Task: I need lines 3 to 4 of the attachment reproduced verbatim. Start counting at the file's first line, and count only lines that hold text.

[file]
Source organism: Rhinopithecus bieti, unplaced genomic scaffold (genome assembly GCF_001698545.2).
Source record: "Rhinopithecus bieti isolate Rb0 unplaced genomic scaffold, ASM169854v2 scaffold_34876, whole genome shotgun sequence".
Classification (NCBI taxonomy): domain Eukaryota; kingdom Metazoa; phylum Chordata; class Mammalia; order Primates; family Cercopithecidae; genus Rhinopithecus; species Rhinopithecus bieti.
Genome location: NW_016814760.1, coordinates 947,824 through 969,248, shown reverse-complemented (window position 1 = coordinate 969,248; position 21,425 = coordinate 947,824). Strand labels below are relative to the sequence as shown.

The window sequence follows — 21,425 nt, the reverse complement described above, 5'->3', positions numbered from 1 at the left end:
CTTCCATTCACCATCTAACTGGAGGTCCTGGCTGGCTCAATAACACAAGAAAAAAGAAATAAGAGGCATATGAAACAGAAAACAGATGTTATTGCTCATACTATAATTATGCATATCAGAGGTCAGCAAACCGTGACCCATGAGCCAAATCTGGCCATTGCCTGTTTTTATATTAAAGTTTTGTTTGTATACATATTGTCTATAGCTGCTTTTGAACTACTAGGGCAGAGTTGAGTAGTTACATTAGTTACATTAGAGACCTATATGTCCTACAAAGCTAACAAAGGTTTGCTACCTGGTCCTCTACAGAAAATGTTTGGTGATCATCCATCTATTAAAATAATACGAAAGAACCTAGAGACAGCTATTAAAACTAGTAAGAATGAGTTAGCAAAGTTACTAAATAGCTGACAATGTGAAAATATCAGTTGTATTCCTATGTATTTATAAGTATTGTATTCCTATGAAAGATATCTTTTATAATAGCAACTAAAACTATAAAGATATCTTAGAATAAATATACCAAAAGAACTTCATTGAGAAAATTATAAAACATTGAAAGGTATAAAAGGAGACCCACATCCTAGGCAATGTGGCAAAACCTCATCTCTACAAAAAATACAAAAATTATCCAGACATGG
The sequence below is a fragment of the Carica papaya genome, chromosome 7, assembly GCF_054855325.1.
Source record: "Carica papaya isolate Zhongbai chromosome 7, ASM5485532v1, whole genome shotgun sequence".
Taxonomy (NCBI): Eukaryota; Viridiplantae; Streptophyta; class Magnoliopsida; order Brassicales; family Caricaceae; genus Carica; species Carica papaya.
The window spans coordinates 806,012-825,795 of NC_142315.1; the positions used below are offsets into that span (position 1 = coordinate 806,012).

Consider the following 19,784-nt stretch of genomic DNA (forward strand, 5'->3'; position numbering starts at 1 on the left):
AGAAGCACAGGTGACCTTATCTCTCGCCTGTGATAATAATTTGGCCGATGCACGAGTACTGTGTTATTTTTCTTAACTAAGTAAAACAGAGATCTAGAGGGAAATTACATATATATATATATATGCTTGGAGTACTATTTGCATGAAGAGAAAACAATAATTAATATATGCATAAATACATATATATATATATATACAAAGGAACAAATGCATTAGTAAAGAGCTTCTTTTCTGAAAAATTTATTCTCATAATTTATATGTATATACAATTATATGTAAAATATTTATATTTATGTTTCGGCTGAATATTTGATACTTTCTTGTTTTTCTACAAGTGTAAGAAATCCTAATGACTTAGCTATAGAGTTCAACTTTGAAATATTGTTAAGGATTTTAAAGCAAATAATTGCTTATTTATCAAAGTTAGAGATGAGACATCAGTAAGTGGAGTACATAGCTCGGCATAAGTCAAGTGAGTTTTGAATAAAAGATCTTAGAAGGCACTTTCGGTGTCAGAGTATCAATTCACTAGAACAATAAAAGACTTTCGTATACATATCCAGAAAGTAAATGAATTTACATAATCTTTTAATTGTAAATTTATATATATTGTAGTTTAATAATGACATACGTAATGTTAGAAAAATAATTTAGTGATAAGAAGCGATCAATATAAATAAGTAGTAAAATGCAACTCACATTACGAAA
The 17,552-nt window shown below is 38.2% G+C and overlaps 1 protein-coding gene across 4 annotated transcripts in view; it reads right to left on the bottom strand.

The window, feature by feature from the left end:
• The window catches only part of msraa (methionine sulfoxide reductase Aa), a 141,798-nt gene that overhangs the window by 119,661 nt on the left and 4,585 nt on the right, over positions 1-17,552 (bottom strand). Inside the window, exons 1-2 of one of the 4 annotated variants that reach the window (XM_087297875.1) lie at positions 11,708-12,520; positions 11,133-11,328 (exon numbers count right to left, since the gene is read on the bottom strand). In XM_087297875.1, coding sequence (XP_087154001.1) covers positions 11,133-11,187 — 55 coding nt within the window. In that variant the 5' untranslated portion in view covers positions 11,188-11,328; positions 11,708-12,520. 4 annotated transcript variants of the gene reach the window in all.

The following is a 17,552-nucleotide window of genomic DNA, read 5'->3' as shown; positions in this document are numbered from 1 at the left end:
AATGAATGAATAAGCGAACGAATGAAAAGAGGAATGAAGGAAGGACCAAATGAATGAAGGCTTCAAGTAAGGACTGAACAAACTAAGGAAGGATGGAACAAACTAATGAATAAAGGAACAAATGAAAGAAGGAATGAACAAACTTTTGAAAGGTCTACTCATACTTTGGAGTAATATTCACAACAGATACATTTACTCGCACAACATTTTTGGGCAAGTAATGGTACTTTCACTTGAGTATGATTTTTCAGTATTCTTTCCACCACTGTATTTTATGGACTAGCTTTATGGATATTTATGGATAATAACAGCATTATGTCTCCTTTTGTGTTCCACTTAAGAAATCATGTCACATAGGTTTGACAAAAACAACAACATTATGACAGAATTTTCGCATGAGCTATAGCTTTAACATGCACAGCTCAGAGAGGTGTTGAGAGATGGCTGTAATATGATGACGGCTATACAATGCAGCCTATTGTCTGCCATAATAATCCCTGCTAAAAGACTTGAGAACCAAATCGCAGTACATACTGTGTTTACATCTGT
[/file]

Classification (NCBI taxonomy): domain Eukaryota; kingdom Metazoa; phylum Chordata; class Mammalia; order Primates; family Cercopithecidae; genus Rhinopithecus; species Rhinopithecus bieti.
Genome location: NW_016814760.1, coordinates 947,824 through 969,248, shown reverse-complemented (window position 1 = coordinate 969,248; position 21,425 = coordinate 947,824). Strand labels below are relative to the sequence as shown.